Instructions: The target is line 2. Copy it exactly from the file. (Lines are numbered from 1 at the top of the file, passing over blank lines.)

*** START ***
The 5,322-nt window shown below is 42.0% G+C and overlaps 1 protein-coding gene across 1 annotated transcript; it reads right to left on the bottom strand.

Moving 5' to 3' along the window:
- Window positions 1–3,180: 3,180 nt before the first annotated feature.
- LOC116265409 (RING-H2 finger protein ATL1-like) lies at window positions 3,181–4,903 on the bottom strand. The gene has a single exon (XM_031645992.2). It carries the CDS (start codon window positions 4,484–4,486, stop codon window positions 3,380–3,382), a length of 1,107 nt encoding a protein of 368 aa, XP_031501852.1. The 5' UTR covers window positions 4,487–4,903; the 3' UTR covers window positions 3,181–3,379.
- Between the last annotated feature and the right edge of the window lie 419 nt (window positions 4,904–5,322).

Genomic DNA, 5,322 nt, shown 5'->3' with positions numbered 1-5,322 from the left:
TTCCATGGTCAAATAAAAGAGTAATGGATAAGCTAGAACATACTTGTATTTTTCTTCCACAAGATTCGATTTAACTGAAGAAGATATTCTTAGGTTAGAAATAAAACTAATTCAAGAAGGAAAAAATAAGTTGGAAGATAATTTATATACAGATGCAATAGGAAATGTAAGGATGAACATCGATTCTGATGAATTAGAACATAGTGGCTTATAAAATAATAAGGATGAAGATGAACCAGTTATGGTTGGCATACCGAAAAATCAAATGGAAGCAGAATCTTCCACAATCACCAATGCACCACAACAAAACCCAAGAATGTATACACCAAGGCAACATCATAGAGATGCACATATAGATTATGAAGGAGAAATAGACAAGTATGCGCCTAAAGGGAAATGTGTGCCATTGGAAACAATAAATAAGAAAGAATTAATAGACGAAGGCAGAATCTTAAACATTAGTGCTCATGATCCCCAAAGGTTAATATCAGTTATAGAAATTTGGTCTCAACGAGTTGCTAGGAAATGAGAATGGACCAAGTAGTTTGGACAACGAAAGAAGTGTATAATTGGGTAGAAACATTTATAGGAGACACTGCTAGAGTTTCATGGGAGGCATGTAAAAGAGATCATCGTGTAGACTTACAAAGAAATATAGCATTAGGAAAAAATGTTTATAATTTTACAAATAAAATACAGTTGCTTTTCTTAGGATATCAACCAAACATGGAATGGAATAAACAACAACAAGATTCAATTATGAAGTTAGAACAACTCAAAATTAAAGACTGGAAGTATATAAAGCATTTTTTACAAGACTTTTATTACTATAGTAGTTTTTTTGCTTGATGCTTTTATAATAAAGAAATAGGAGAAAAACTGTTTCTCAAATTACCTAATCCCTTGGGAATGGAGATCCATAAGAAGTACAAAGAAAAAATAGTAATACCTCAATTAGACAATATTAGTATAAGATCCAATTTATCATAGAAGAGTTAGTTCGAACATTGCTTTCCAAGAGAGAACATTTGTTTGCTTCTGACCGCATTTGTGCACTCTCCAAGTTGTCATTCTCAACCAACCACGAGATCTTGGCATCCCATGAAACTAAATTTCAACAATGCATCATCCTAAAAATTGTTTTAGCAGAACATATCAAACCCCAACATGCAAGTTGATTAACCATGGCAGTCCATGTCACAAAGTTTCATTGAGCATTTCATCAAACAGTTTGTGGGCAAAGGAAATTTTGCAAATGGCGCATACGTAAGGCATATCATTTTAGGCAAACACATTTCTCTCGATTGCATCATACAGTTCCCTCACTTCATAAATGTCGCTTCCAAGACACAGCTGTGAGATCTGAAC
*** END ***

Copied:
Moving 5' to 3' along the window: